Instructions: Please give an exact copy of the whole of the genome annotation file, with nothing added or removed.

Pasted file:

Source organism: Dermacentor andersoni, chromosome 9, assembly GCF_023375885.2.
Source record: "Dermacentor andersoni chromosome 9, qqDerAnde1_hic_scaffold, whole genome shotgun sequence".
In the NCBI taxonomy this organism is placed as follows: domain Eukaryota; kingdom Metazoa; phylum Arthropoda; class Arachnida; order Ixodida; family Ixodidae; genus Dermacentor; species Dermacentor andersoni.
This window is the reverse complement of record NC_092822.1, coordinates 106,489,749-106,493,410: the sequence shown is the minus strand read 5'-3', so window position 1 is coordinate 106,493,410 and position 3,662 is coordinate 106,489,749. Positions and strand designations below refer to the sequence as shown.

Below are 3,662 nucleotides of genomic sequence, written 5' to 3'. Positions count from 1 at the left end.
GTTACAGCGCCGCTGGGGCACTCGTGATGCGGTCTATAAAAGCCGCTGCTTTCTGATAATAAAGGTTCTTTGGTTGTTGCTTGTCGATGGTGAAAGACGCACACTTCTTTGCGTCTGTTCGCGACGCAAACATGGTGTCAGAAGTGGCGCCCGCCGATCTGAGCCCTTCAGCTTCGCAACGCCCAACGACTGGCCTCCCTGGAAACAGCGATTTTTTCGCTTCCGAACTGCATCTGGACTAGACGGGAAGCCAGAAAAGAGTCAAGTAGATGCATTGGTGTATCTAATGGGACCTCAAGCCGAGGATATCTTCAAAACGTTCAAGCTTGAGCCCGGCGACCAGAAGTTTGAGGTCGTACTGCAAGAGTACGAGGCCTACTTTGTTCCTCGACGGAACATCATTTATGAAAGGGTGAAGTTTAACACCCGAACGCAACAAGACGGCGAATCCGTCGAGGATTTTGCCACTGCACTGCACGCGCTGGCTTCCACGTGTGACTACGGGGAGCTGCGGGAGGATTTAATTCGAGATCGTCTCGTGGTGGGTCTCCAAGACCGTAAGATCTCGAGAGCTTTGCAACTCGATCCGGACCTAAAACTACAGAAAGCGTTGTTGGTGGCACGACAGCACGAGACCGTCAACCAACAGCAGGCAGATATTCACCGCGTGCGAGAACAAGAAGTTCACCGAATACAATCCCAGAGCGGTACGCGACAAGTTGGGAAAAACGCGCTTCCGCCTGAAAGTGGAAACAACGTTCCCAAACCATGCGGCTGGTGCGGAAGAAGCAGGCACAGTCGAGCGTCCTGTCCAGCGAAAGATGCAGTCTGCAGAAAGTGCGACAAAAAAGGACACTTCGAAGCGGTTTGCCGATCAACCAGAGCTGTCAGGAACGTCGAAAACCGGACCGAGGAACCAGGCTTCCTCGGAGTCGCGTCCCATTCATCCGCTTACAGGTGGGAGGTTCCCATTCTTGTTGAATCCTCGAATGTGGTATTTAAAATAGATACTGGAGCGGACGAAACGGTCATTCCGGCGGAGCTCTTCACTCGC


Source organism: Dermacentor andersoni, chromosome 9, assembly GCF_023375885.2.
Source record: "Dermacentor andersoni chromosome 9, qqDerAnde1_hic_scaffold, whole genome shotgun sequence".
In the NCBI taxonomy this organism is placed as follows: domain Eukaryota; kingdom Metazoa; phylum Arthropoda; class Arachnida; order Ixodida; family Ixodidae; genus Dermacentor; species Dermacentor andersoni.
This window is the reverse complement of record NC_092822.1, coordinates 106,489,749-106,493,410: the sequence shown is the minus strand read 5'-3', so window position 1 is coordinate 106,493,410 and position 3,662 is coordinate 106,489,749. Positions and strand designations below refer to the sequence as shown.

Below are 3,662 nucleotides of genomic sequence, written 5' to 3'. Positions count from 1 at the left end.
GTTACAGCGCCGCTGGGGCACTCGTGATGCGGTCTATAAAAGCCGCTGCTTTCTGATAATAAAGGTTCTTTGGTTGTTGCTTGTCGATGGTGAAAGACGCACACTTCTTTGCGTCTGTTCGCGACGCAAACATGGTGTCAGAAGTGGCGCCCGCCGATCTGAGCCCTTCAGCTTCGCAACGCCCAACGACTGGCCTCCCTGGAAACAGCGATTTTTTCGCTTCCGAACTGCATCTGGACTAGACGGGAAGCCAGAAAAGAGTCAAGTAGATGCATTGGTGTATCTAATGGGACCTCAAGCCGAGGATATCTTCAAAACGTTCAAGCTTGAGCCCGGCGACCAGAAGTTTGAGGTCGTACTGCAAGAGTACGAGGCCTACTTTGTTCCTCGACGGAACATCATTTATGAAAGGGTGAAGTTTAACACCCGAACGCAACAAGACGGCGAATCCGTCGAGGATTTTGCCACTGCACTGCACGCGCTGGCTTCCACGTGTGACTACGGGGAGCTGCGGGAGGATTTAATTCGAGATCGTCTCGTGGTGGGTCTCCAAGACCGTAAGATCTCGAGAGCTTTGCAACTCGATCCGGACCTAAAACTACAGAAAGCGTTGTTGGTGGCACGACAGCACGAGACCGTCAACCAACAGCAGGCAGATATTCACCGCGTGCGAGAACAAGAAGTTCACCGAATACAATCCCAGAGCGGTACGCGACAAGTTGGGAAAAACGCGCTTCCGCCTGAAAGTGGAAACAACGTTCCCAAACCATGCGGCTGGTGCGGAAGAAGCAGGCACAGTCGAGCGTCCTGTCCAGCGAAAGATGCAGTCTGCAGAAAGTGCGACAAAAAAGGACACTTCGAAGCGGTTTGCCGATCAACCAGAGCTGTCAGGAACGTCGAAAACCGGACCGAGGAACCAGGCTTCCTCGGAGTCGCGTCCCATTCATCCGCTTACAGGTGGGAGGTTCCCATTCTTGTTGAATCCTCGAATGTGGTATTTAAAATAGATACTGGAGCGGACGAAACGGTCATTCCGGCGGAGCTCTTCACTCGC